THE advice of scientists in regard to receiving a Covid vaccination booster can be summed up as ‘just f**king get it’.
The many variables involved in receiving a booster, including age and pre-existing conditions, can be ignored by most people because they boil down to ‘just f**king get it when you’re told and stop bloody whingeing’, according to the UK’s vaccine advisory body.
Dr Helen Archer said: “Do you need to know the ins and outs of how we’re getting more doses into people’s arms? No. Just turn up when you get invited, sit in a chair and let someone jab you. It’s not f**king hard.
“We’ll explain to the prime minister how the booster scheme will work with the help of glove puppets, but honestly this is just a professional courtesy. We’re going to go ahead with it anyway even if he doesn’t understand it, which he won’t.
“Do you ask for the manufacturer of your tetanus jab? Do you weigh up different antibiotics when you’ve got an ear infection? No. So stop pissing us about with this.
“All you need to know is: we’ve made a miracle drug, we’re giving it to you for free, and it doesn’t track your movements through microchips. That’s what your phone’s for.”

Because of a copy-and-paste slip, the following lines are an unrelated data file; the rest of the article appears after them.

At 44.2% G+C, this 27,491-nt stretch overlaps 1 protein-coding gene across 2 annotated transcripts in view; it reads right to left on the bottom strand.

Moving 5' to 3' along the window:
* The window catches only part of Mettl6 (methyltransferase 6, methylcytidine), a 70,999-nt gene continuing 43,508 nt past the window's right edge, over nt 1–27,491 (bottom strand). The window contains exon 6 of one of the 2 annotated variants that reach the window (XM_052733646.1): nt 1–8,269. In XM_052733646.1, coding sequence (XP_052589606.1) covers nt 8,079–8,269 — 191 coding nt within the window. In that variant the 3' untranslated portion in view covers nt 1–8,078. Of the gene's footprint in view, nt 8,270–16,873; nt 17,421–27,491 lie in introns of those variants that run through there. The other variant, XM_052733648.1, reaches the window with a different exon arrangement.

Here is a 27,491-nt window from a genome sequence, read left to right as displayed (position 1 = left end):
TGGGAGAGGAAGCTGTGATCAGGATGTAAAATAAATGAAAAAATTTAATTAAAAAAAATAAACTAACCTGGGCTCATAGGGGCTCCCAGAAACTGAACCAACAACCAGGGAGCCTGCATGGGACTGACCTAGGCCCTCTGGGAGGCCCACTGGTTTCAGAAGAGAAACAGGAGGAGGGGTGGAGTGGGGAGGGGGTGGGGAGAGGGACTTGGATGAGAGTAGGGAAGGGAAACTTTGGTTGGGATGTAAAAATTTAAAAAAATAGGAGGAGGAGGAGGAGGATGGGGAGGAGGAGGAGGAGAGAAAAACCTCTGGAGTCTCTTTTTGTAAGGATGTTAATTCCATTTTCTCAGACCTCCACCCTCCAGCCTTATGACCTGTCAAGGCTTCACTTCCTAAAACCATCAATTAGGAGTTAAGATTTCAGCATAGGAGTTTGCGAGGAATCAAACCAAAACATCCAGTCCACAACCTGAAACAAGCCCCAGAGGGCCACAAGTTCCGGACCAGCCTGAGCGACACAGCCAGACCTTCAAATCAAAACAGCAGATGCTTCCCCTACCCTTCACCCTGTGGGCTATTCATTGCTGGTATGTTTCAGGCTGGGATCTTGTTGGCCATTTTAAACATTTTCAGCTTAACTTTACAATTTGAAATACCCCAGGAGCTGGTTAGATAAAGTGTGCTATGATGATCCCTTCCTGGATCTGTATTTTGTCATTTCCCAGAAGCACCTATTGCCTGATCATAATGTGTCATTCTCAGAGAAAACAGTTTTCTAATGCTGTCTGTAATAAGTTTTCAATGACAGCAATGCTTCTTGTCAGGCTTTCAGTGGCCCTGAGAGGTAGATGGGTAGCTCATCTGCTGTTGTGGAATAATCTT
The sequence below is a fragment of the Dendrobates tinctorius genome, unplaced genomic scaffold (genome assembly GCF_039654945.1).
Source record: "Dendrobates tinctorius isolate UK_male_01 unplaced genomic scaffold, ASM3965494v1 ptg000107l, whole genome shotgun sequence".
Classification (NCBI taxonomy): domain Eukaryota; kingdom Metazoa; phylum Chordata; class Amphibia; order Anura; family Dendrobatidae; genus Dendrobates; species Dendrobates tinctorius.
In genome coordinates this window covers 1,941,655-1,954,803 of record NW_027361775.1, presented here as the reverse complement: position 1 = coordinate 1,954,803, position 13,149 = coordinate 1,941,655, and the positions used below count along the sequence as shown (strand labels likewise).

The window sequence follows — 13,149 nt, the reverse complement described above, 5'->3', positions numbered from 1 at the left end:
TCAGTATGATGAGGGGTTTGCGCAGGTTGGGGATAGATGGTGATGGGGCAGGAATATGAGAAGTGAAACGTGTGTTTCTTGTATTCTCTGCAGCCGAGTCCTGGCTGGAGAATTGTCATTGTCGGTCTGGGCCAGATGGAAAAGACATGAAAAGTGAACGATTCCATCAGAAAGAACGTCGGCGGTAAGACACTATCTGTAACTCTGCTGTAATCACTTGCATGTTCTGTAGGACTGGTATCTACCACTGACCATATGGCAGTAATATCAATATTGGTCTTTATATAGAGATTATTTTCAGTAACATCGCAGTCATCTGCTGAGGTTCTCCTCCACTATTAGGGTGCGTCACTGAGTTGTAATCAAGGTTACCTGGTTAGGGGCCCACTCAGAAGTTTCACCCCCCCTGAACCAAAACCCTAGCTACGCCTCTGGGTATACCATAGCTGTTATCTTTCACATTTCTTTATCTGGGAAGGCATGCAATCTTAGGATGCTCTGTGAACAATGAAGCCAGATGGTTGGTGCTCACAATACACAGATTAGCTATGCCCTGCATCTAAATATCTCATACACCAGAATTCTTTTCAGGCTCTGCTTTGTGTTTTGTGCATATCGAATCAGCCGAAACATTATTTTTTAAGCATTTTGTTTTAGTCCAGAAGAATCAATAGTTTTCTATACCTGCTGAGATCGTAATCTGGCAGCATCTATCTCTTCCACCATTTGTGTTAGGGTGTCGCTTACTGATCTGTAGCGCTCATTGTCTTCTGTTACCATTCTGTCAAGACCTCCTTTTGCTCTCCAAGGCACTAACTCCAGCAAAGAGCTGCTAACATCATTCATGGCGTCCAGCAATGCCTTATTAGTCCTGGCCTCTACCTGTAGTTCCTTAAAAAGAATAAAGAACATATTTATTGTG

She added: “Oh yeah, and wear a mask. Otherwise people will think you’re one of the Piers Corbyn mob.”
THE average woman feels guilty approximately 327 times every 24 hours or 13.62 time every hour, new research has found.
The waves of guilt, which begin before waking, continue all day and keep women sleeping at night, can be about anything from minor oversights at work to failing to send a thank-you card to a now-deceased aunt in 1992.
Emma Bradford of Horsham said: “Yesterday I was wracked with guilt about the kids having cold fingers and toes, so I turned the heating up then felt guilty about climate change.
“Then I went to a local shop that sells locally-grown food, to make up for it, but felt guilty about driving there, then felt guilty about the packaging so used it to plant seeds, then felt guilty I’d watered them with water from the tap when I should have collected rainwater.
“After that I felt guilty about buggering about with seeds instead of sorting out my personal finances or spending quality time with the kids or mending my relationship with my sister, which has been in a bad way for 22 years.
“I tried to stop feeling guilty and have some me time so I sat and read the Guardian, which left me utterly wracked with guilt about everything that my white, privileged existence has done to marginalised groups, other countries, society and all life on Earth.
“I know feeling guilty is a total waste of time. But this just makes me feel more guilty.”